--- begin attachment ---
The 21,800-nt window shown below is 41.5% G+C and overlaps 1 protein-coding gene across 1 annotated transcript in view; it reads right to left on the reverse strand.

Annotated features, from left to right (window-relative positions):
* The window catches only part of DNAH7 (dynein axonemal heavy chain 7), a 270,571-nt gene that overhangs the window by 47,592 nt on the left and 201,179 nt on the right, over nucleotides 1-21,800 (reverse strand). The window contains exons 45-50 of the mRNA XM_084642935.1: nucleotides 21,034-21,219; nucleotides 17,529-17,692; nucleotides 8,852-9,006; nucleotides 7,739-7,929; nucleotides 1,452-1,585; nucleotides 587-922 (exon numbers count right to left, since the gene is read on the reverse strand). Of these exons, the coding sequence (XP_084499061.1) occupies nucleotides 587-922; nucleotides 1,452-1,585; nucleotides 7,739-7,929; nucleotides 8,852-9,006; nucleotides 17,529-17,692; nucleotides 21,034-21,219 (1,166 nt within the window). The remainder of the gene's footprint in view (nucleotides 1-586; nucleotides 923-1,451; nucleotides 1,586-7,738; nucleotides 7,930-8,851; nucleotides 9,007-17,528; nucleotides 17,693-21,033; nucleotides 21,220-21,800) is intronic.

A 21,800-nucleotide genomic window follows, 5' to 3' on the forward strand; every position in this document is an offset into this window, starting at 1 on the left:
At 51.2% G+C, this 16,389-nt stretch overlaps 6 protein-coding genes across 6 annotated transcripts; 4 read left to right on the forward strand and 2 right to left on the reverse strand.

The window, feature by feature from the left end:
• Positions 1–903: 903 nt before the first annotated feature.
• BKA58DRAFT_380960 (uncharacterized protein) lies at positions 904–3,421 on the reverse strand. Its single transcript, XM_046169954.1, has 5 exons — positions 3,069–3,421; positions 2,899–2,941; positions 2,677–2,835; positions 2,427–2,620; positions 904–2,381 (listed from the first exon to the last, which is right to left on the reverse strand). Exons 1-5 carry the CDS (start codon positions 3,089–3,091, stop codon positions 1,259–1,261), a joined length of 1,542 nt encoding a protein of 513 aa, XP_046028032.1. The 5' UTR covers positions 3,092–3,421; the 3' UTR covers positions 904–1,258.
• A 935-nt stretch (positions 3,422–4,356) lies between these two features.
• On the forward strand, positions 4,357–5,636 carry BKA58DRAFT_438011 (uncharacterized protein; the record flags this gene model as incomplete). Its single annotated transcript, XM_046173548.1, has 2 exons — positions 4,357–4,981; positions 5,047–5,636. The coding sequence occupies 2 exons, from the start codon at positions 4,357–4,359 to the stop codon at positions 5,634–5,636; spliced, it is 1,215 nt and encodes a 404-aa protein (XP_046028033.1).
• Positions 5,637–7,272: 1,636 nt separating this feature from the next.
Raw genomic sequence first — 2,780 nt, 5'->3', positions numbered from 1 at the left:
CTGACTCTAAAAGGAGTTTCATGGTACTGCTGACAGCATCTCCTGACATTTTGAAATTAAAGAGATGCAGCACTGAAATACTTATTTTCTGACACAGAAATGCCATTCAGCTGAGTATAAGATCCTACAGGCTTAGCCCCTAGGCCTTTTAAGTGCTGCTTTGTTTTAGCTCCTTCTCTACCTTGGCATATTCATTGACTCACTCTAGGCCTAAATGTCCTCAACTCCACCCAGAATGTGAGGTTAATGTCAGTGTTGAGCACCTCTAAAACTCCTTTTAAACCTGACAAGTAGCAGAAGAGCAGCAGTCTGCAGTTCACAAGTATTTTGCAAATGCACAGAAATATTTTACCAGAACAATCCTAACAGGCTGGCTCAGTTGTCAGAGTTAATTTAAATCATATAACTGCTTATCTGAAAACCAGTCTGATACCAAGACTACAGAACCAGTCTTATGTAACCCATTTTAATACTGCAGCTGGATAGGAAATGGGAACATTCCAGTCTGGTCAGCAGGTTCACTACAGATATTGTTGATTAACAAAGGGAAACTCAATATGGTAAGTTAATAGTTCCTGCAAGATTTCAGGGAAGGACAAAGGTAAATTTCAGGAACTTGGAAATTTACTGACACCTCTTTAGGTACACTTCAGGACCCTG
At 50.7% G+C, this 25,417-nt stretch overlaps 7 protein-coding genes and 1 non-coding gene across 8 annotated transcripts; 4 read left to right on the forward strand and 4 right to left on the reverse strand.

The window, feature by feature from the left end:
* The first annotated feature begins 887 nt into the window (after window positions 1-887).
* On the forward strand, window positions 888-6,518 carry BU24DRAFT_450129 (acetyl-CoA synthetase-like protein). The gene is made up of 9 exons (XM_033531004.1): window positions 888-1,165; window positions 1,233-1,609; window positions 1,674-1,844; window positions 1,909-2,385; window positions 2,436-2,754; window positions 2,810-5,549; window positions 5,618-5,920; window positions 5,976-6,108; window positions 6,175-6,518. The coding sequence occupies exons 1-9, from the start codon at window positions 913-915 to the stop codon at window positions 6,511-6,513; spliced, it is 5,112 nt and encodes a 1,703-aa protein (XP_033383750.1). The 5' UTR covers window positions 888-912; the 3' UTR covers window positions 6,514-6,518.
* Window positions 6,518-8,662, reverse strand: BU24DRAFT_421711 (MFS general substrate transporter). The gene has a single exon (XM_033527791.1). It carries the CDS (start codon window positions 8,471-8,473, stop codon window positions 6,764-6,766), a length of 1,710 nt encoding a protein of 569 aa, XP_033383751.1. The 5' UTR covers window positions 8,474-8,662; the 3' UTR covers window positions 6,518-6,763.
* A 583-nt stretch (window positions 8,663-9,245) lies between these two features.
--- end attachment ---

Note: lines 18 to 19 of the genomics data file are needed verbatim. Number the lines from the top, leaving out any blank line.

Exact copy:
* Window positions 6,518-8,662, reverse strand: BU24DRAFT_421711 (MFS general substrate transporter). The gene has a single exon (XM_033527791.1). It carries the CDS (start codon window positions 8,471-8,473, stop codon window positions 6,764-6,766), a length of 1,710 nt encoding a protein of 569 aa, XP_033383751.1. The 5' UTR covers window positions 8,474-8,662; the 3' UTR covers window positions 6,518-6,763.
* A 583-nt stretch (window positions 8,663-9,245) lies between these two features.